Malatesta not only defended revolutionary violence but also critiqued three other main perspectives on violence which were held at the time. Firstly, Malatesta is opposed to the idea that we should be “opposed to all violence whatever, except in cases of personal defense against direct and immediate attack.” This is because doing so “would mean the renunciation of all revolutionary initiative, and the reserving of our blows for the petty, and often involuntary agents of the government, while leaving in peace the organizers of, and those chiefly benefited by, government and capitalist exploitation.” (Malatesta 2014, 187) In other words, if we should only engage in immediate self-defence then we should only use violence against the police or soldiers who are attacking us and not the members of the ruling classes who, while not personally attacking us with their bodies, do control the means of violence and have it deployed in their interests. Therefore, as Anarchists, we cannot and we do not desire to employ violence, except in the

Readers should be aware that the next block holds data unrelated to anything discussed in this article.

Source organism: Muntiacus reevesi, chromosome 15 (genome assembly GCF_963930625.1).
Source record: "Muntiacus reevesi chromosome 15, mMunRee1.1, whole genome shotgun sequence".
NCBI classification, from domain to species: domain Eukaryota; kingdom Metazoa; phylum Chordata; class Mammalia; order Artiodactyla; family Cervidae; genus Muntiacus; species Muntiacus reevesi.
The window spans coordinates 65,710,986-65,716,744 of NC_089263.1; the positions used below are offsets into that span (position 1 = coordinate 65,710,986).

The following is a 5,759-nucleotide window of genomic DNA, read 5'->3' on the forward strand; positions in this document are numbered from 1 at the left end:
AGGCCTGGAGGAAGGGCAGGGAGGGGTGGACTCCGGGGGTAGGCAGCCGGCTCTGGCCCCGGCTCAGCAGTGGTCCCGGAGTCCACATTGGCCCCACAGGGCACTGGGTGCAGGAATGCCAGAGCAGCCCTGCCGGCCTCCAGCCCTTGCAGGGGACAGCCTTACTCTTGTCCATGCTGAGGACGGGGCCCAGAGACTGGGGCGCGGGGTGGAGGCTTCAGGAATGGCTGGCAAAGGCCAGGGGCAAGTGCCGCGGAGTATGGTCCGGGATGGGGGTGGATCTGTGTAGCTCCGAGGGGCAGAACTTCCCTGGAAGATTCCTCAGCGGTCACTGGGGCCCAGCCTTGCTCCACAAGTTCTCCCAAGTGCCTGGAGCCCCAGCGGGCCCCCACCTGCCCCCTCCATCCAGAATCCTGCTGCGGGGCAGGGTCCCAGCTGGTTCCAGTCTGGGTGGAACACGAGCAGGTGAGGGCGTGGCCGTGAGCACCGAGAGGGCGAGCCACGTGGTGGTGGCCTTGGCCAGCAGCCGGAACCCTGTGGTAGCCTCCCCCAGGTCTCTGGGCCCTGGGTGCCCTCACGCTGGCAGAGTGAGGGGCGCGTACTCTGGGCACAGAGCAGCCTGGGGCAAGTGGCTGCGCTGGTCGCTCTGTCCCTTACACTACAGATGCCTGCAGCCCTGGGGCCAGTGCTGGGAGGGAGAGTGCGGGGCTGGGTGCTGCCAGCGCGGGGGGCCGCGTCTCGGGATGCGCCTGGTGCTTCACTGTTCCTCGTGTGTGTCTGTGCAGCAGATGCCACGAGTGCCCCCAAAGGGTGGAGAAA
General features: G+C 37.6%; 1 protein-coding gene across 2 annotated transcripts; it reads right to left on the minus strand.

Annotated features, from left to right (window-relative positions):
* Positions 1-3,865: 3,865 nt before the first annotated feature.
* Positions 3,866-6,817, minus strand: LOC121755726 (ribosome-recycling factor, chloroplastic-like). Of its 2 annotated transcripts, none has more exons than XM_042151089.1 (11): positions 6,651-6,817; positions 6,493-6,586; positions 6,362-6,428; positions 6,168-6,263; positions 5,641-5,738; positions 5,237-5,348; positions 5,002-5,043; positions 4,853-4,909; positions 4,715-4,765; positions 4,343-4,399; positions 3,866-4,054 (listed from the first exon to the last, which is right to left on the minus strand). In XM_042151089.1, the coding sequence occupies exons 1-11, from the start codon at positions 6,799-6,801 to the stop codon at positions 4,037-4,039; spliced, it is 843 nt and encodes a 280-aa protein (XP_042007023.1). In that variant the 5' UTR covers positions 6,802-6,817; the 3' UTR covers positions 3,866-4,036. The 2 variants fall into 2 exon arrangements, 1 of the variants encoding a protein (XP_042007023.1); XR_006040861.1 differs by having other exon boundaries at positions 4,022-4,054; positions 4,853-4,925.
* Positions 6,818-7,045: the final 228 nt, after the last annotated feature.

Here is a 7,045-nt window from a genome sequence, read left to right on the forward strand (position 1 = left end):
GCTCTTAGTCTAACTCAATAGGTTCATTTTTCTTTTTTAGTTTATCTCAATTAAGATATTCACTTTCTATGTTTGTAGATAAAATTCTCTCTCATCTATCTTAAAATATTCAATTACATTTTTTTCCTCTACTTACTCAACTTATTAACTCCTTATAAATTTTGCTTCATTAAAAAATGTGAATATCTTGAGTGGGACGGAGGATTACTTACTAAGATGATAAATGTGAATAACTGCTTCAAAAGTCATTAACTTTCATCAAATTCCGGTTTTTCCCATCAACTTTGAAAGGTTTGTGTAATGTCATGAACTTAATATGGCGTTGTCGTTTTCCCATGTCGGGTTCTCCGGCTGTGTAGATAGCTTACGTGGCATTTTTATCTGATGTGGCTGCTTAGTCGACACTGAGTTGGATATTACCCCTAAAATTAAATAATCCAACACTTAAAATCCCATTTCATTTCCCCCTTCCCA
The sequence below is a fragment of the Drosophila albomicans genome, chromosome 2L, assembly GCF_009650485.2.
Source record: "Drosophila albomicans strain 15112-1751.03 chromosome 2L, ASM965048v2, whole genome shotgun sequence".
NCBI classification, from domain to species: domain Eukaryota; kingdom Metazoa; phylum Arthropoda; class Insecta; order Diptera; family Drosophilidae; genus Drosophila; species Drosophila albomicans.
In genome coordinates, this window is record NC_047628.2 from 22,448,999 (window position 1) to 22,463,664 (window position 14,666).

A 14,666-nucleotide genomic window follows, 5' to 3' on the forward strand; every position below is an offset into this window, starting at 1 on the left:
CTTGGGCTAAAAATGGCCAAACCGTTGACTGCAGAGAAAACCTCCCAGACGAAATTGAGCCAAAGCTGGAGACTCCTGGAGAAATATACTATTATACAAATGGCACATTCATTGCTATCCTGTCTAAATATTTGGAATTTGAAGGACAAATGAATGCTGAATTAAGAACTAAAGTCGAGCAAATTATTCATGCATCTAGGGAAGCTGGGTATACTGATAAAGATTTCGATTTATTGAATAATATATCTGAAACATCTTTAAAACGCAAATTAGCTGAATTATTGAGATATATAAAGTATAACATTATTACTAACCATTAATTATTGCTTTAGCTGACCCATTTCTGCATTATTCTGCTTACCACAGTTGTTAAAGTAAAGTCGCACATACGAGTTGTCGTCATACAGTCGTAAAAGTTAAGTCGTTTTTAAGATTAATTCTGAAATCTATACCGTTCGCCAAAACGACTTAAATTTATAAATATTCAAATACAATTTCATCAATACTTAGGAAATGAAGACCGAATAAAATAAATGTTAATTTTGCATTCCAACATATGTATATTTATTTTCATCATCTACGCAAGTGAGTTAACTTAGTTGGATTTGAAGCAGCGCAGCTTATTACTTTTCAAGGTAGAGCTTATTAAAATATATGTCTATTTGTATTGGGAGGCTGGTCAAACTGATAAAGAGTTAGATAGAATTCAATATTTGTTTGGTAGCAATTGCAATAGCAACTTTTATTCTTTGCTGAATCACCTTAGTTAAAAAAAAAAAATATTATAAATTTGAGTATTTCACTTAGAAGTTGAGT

as Anarchists, we cannot and we do not desire to employ violence, except in the defence of ourselves and others against oppression.  But we claim this right of defence – entire, real, and efficacious. That is, we wish to be able to go behind the material instrument which wounds us, and to attack the hand which wields the instrument, and the head which directs it. (Malatesta 2014, 189)

The second view on violence Malatesta rejects is strict pacifism. According to this view “we must endure oppression and degradation in our own cases and in those of others rather than do harm to the oppressor” and so not use “every available means to defend” ourselves or others. Malatesta is opposed to strict pacifism because someone who engages in it would “in practice and much against his will. . . be simply terrifically selfish. . . to let others suffer oppression without trying to come to their defence”, such as preferring to rather “see some class ground into misery, some people downtrodden by the invader, some man suffer trespass against his life and liberty . . . than that a hair on the head of the oppressor be harmed”. Therefore, “Tolstoyans . . . [are] those who would let the whole of humanity be ground down by the weight of the greatest suffering rather than trespass against a principle.” (Malatesta 2014, 203-4)